Political MoJo

Detainee Amendments Decided Tonight

| Wed Oct. 5, 2005 6:11 PM EDT

It looks like the Senate will decide tonight on the fate of Sen. John McCain's proposed amendments to the defense spending bill, both of which would standardize treatment of detainees. According to McCain and others, the odds look good that the amendments will pass:

Republicans, defying President George W. Bush, said on Wednesday they expected the Senate to support imposing standards on the Pentagon's treatment of military detainees in the wake of abuse scandals at Abu Ghraib prison and elsewhere.

The Senate was to vote later in the day on bipartisan amendments to regulate the Pentagon's interrogations and treatment of prisoners and detainees.

President Bush, of course, has promised to veto the bill—which would be his first veto since taking office—if it contained any amendments that would "bar the U.S. military from engaging in 'cruel, inhuman or degrading treatment' of detainees, from hiding prisoners from the Red Cross, and from using interrogation methods not authorized by a new Army field manual." He wouldn't veto a pork-laden highway bill that clocked in at billions of dollars over its proposed budget, but by gun, he'll wave a veto right in the face of the first Senator or Congressman who takes away his right to torture detainees in captivity. We'll have to see who wins this battle—hopefully the president has been so weakened by his foul-ups of late that he won't be able to pitch this battle, but who knows?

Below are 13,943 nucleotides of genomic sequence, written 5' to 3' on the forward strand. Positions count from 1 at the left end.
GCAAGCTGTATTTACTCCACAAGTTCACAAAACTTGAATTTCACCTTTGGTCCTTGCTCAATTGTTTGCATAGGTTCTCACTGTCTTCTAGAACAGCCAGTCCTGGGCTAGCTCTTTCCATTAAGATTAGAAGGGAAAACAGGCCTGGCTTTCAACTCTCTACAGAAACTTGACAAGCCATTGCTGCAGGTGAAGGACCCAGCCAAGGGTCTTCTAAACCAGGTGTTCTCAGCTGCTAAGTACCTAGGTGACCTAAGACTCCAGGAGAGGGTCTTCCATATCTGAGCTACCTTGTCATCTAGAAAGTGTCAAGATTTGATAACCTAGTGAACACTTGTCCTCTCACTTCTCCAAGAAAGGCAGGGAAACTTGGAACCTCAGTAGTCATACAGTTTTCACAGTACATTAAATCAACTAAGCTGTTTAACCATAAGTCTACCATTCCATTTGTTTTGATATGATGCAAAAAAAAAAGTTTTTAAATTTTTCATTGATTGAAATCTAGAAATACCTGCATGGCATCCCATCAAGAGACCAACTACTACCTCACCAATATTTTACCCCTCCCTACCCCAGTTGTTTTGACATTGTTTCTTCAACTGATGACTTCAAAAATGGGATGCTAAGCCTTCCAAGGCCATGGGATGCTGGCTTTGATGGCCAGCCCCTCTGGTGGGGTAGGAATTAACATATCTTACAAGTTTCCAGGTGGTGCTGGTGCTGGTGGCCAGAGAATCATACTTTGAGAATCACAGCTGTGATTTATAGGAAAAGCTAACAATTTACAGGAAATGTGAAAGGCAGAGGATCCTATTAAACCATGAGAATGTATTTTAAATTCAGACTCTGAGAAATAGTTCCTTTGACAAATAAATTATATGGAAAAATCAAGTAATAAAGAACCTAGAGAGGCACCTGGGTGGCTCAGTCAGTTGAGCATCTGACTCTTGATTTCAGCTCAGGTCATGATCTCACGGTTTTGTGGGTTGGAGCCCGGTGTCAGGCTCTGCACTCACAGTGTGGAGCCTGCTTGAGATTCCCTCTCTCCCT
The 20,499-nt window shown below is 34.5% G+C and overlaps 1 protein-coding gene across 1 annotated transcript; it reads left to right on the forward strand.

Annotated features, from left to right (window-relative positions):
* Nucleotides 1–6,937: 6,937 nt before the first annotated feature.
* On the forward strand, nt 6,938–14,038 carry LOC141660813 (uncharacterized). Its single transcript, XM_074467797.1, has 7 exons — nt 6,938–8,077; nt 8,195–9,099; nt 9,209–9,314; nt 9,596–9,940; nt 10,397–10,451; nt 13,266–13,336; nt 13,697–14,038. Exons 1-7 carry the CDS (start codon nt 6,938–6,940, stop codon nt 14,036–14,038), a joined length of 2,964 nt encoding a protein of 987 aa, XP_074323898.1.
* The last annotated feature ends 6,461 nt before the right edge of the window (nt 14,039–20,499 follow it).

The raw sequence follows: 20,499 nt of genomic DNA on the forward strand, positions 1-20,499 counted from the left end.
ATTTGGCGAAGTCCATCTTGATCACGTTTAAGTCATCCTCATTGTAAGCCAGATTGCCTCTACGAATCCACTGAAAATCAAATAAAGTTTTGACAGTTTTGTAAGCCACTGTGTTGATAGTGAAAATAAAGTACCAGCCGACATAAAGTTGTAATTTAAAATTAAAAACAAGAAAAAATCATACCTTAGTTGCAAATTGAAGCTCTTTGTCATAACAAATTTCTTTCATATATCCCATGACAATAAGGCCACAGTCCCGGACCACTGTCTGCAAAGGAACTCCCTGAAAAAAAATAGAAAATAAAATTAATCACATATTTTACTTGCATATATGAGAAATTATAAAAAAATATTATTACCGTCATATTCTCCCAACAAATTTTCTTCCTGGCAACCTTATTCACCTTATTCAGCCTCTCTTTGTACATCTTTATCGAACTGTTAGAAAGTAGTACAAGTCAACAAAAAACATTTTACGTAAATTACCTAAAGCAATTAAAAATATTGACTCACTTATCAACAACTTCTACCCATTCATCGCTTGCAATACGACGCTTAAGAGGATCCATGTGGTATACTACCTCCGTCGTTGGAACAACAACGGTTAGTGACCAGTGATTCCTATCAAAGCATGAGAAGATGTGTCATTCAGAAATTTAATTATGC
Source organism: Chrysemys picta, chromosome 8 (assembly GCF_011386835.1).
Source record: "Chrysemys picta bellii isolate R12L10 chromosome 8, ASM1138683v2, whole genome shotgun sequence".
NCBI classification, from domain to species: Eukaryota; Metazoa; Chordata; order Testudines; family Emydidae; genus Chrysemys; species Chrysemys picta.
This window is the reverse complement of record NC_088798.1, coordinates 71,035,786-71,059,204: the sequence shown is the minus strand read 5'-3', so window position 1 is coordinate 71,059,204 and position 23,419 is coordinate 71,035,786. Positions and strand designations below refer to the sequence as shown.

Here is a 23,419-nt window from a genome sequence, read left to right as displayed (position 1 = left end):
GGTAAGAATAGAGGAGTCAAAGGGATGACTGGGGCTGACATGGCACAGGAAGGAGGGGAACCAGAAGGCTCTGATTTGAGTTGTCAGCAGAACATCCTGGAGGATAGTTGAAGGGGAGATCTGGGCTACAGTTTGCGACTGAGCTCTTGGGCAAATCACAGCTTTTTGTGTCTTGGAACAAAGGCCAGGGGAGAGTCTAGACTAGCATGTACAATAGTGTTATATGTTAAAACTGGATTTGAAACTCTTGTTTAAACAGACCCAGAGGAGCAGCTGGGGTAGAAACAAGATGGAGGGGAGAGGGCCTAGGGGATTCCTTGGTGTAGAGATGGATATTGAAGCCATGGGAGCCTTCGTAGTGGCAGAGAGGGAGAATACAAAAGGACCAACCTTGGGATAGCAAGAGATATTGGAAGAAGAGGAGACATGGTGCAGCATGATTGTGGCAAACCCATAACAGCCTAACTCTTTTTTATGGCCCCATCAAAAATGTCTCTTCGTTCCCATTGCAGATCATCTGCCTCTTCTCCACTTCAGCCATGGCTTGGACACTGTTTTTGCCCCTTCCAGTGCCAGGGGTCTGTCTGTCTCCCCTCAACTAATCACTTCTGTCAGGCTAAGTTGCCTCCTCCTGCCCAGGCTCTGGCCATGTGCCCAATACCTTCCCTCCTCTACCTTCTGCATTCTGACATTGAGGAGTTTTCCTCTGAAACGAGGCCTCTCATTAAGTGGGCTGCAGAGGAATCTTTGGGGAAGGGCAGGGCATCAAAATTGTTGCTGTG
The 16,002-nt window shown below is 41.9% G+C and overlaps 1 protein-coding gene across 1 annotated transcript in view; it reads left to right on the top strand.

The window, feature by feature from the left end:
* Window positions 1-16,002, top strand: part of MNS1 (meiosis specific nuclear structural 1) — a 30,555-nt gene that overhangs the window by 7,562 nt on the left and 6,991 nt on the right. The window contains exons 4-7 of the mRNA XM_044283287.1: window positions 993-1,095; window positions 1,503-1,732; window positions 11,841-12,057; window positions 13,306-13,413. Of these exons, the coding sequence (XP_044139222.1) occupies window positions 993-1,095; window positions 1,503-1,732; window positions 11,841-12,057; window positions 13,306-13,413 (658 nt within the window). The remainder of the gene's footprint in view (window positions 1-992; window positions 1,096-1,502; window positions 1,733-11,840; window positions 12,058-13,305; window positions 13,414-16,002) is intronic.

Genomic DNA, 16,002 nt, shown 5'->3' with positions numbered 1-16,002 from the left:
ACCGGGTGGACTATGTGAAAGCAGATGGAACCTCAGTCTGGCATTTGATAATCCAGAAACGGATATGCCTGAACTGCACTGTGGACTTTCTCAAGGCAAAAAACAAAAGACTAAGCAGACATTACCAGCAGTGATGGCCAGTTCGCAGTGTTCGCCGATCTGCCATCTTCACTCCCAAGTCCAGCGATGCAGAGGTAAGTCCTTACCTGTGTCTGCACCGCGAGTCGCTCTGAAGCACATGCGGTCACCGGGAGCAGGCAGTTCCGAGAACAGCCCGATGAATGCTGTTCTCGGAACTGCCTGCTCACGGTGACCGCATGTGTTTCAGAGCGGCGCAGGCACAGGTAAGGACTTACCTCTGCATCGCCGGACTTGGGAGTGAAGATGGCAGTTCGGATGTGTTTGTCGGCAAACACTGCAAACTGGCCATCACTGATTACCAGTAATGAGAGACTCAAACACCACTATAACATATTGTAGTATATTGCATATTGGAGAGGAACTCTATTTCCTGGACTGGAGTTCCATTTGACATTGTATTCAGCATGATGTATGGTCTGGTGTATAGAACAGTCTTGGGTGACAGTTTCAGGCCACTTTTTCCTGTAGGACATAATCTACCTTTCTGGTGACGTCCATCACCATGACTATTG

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VAWA Passes Senate

Wed Oct. 5, 2005 5:52 PM EDT

Late last night, the Senate approved the reauthorization of the Violence Against Women Act (VAWA), taking a step toward ensuring continued funding for criminal justice programs that advocate for battered women. Amnesty International reports reports that since VAWA originally passed in 1994, designating as federal crimes domestic violence, sexual assault, dating violence, and stalking:

  • Rates of domestic violence incidents have dropped by almost 50% and incidents of rape are down by 60%
  • Intimate partners committed fewer murders in each of the 3 years (1996, 1997, and 1998) than in any other year since 1976
  • Although the Senate excluded an amendment proposed by Sens. Jon Kyl (R-AZ) and John Coryn (R-TX) to create a DNA database of federal detainees—including those not convicted of a crime—that issue remains on the table. The House and Senate will soon resolve their differences over the legislation in a joint conference. Read more Mother Jones coverage of VAWA, here, here, and here.

    What Does the Crime Decrease Mean?

    | Wed Oct. 5, 2005 4:01 PM EDT

    The Times has a long piece on crime in New York City today, noting that Mayor Mike Bloomberg is pushing to take credit for the massive—and mostly mysterious—20 percent drop in citywide crime since 2001, a decline that has outpaced the rest of the nation. Only towards the end does the piece give a sense that no one really knows why crime has been declining. A few years ago, Andrew Karmen wrote an important book on the decrease in New York City's homicide rate during the 1990s, arguing that neither more effective police measures, nor greater incarceration rates, nor economic development had a decisive effect on crime rates. (Nor was it due to the bold, manly resolve of Rudy Giuliani; see Stephanie Mencimer's review for a summary.) Karmen ended up pointing to four possible explanations: better education, an influx of immigrants (who commit less crime), demographics (criminals getting older), and death (criminals dying out).